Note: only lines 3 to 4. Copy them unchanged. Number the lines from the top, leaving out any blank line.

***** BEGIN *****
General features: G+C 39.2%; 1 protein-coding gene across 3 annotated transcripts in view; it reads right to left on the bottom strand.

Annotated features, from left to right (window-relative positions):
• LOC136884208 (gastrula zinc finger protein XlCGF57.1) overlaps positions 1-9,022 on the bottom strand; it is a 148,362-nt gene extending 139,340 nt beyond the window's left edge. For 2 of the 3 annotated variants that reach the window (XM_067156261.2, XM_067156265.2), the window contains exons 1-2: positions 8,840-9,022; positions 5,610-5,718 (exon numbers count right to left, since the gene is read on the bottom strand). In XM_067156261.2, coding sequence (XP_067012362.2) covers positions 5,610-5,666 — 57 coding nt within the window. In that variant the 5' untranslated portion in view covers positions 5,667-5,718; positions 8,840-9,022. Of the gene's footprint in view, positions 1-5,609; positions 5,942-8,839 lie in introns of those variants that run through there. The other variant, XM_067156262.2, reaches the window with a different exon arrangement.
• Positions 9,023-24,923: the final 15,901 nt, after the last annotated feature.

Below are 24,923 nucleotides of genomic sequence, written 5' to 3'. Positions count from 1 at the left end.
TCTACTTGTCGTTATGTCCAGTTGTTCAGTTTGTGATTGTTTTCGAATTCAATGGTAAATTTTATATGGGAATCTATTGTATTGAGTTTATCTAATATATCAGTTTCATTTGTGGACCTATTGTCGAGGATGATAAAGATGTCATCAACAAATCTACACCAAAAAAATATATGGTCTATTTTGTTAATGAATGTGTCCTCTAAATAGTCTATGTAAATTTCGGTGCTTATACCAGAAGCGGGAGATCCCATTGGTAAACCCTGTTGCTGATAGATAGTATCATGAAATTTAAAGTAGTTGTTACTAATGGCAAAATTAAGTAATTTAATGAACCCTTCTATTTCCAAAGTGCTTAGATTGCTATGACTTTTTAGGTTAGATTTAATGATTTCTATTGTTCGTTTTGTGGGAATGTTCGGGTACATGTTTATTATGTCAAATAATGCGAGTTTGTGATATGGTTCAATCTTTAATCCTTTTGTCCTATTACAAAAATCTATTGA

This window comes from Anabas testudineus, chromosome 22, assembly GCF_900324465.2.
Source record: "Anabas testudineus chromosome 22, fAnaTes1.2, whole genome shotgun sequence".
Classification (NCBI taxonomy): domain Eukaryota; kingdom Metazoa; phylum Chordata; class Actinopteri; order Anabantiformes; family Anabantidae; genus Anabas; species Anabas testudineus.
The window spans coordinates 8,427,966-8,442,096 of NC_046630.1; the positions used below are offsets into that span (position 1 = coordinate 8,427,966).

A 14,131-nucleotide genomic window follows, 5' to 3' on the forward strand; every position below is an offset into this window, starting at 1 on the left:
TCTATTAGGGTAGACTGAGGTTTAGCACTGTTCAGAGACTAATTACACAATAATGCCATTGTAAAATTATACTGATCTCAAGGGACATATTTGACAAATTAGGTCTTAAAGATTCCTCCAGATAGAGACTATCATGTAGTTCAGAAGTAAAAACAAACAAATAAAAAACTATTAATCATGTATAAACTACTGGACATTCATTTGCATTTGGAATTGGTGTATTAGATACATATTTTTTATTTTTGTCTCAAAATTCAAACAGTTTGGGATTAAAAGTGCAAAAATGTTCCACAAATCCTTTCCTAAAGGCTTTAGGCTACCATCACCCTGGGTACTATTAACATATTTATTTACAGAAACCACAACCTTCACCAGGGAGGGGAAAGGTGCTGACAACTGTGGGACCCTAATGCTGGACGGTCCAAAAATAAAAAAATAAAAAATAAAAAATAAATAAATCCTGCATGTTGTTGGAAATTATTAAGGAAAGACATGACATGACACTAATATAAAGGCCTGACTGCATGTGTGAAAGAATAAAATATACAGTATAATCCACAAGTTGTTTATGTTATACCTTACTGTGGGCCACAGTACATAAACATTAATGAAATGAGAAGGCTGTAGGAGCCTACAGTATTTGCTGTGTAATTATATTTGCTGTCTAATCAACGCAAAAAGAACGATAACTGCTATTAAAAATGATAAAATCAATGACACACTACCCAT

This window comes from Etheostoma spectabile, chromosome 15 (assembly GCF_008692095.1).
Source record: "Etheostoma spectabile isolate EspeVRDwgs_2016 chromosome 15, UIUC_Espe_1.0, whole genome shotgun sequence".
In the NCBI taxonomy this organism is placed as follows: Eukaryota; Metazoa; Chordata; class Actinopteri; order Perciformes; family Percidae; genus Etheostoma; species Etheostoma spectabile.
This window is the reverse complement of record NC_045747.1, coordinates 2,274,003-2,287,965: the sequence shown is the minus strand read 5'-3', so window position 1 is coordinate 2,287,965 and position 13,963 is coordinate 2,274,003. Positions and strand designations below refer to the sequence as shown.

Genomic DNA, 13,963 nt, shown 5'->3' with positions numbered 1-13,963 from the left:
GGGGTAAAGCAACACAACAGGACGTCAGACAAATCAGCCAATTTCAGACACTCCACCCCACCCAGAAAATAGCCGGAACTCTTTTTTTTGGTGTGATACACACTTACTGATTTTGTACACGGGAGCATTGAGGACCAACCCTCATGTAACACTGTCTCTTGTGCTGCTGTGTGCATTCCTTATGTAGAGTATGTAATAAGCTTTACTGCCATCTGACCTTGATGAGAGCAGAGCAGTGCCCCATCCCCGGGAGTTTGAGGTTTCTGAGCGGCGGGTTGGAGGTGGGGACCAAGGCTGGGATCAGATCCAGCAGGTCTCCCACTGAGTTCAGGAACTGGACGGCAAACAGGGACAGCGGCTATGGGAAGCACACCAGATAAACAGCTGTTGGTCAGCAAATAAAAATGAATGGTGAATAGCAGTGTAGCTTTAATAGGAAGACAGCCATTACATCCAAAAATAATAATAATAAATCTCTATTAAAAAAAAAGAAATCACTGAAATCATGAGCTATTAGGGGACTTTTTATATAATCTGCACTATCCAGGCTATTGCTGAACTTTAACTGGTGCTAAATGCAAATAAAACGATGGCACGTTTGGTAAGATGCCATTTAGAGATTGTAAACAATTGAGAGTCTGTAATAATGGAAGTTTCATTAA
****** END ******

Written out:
• LOC136884208 (gastrula zinc finger protein XlCGF57.1) overlaps positions 1-9,022 on the bottom strand; it is a 148,362-nt gene extending 139,340 nt beyond the window's left edge. For 2 of the 3 annotated variants that reach the window (XM_067156261.2, XM_067156265.2), the window contains exons 1-2: positions 8,840-9,022; positions 5,610-5,718 (exon numbers count right to left, since the gene is read on the bottom strand). In XM_067156261.2, coding sequence (XP_067012362.2) covers positions 5,610-5,666 — 57 coding nt within the window. In that variant the 5' untranslated portion in view covers positions 5,667-5,718; positions 8,840-9,022. Of the gene's footprint in view, positions 1-5,609; positions 5,942-8,839 lie in introns of those variants that run through there. The other variant, XM_067156262.2, reaches the window with a different exon arrangement.
• Positions 9,023-24,923: the final 15,901 nt, after the last annotated feature.